Scammers are getting more creative: new spam, SMS, and phishing trends

3 years ago | 45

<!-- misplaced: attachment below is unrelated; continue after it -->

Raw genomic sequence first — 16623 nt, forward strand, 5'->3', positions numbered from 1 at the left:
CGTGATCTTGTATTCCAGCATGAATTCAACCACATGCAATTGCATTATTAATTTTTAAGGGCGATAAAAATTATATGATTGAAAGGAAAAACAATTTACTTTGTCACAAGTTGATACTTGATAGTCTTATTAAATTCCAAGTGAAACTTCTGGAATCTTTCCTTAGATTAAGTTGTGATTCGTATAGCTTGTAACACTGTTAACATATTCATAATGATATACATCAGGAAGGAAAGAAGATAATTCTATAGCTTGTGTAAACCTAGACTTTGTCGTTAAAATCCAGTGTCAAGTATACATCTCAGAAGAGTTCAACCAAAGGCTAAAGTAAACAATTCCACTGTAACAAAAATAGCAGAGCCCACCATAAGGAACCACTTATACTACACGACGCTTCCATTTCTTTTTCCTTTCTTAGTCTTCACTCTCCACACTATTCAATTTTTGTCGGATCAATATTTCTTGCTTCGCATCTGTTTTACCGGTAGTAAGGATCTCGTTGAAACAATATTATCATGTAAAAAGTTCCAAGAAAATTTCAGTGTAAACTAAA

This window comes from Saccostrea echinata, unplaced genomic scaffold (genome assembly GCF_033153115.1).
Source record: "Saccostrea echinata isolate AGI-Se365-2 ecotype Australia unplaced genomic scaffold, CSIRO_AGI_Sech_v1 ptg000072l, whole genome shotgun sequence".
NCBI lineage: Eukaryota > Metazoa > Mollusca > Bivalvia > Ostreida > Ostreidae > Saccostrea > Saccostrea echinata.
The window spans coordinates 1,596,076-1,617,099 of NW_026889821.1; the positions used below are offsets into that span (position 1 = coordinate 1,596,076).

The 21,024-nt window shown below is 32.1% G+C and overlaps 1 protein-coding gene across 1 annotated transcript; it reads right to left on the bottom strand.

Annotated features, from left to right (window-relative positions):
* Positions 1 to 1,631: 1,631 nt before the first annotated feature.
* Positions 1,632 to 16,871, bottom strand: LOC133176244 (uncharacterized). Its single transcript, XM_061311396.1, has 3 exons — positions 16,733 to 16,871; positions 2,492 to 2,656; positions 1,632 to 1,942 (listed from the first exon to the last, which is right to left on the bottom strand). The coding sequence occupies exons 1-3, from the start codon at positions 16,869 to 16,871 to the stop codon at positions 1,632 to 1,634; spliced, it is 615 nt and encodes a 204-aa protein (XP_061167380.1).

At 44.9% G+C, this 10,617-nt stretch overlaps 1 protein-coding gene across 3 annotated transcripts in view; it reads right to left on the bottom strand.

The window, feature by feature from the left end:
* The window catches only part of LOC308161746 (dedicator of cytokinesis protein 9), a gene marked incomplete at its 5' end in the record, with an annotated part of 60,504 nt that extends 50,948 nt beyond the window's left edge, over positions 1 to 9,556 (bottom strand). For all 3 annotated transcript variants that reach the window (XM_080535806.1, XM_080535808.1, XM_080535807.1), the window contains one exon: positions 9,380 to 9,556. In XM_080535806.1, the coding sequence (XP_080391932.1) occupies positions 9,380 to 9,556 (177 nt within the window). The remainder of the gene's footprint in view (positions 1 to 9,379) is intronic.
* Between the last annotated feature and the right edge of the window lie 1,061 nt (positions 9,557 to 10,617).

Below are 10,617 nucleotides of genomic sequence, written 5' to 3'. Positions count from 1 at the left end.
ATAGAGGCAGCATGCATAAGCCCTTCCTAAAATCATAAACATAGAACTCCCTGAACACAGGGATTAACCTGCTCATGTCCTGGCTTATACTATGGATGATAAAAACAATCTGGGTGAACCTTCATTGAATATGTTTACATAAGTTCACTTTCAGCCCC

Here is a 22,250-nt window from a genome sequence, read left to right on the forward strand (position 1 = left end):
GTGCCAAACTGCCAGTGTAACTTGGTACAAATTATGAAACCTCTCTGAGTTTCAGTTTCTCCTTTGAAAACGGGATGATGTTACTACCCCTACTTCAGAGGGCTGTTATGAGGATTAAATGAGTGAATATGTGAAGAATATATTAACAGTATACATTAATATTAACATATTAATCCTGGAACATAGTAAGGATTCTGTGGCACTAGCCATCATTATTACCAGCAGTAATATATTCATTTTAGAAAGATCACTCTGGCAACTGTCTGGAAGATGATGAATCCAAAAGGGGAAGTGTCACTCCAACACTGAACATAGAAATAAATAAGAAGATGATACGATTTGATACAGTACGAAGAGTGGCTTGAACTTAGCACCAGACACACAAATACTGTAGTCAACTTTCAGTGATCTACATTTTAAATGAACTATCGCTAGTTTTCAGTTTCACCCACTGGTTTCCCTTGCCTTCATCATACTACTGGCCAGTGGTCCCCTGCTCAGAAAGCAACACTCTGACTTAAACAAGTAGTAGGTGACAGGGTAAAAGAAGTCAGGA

ABOUT 422.49 billion spam emails are sent worldwide every day. This number also includes phishing, extortion, advertising, and finance-related scams. According to Daniel Markuson, the digital privacy expert at NordVPN, most people can already spot the traditional spam messages that claim they have won a new Lamborghini or inherited a million dollars. But because of this reason, spammers are finding new creative ways to trick people into giving them money or information. "With so much personal data available, it is much easier to customize all kinds of scamming attempts - from simple spam to much more advanced phishing or extortion. These emails, messages, and websites seem so real and detailed that even the most cautious person can fall into the trap," says Daniel Markuson, the digital privacy expert at NordVPN. A New Era of Smishing Recently, there has been an increase in the numbers of SMS spamming attacks, known as “smishing.” The scammers have been trying to steal people's personal information or credit card details. They send text messages designed to look like they come from a bank, an employer, or an official governmental institution. A few months ago, a massive smishing attack produced tens of millions of fake SMS messages, inviting the recipients to go on fake websites. The texts were generated by a spam-sending database run by a company called ApexSMS. “Interestingly, the system was able to detect when people messaged back using keywords such as “report” and "FCC." These phone numbers were added to a special list of contacts that would not be used by the fraudsters again. However, you should bear in mind that responding to this kind of texts may result in identity theft. If you contact the hackers, the phone transmits your sensitive data stored on it ,” says Daniel Markuson, the digital privacy expert at NordVPN. As investigators later discovered, the database contained around 80 million records. They included people's names, phone numbers, carrier network names, IP addresses, and even locations. Out of the 38 million texts. that were sent during the attack, 2.1 million people clicked on a link in the fraudulent message. Luckily, the scammers used an unprotected server, which experts discovered and the attack was stopped. Fake Missed Calls Besides SMS frauds, scammers are now abusing the Notifications and Push APIson Android devices. These two APIs are used to push notifications on mobile phones to re-engage users. An application or server can push them even if the app is not running. The problem is, the API allows scammers to give to their notifications a look that’s identical to a legitimate app. For example, they can create fake alerts customized to look like a missed phone call. One of the ways scammers exploit the feature is using Google Chrome to push messages to mobile phones. To hide their origin, the Google Chrome icon is changed into a “Missed Call” notification. When this happens, one message informs the scammers that they can hack the phone. Another one shows a missed call from a medium called Esmeralda. “Scammers aim to take advantage of well-known applications. They create false alerts using the looks of popular apps. This confuses mobile phone users. Once they press the push notification, their phones get hacked. Thus, before pressing the notification, it is important to pay attention to the message that it contains and think if it is actually related to the nature of the app,” explains Daniel Markuson, a digital privacy expert at NordVPN. Phishing with legal threats Another new strategy that creative spammers are now using is lawsuit emails. They send fake emails, which claim that the recipient is being sued and request to open and read the attached fraudulent documents. Besides, people are told to answer the email within seven days or get sued. The scammers use the names of existing law firms and falsify their email addresses. Most of the time, they target the employees of big companies. Around 100,000 businesses have been attacked to date — mostly in Canada. “What often confuses receivers is that these messages usually appear to come from real firms, while in reality criminals hide behind these email addresses,” claimsDaniel Markuson, the digital privacy expert at NordVPN. Steps Everybody Can Take to Protect Themselves While fraudsters are becoming more creative, it is still possible to save ourselves from their attacks. “First of all, it is important to be aware of new scamming techniques. Then, it is crucial to check the received messages, phone calls, and emails before opening them. These are the basic, but important steps in protecting ourselves handing our personal data to scammers,” says Daniel Markuson, a digital privacy expert at NordVPN. – Aug. 8, 2019 @ 19:15 GMT |

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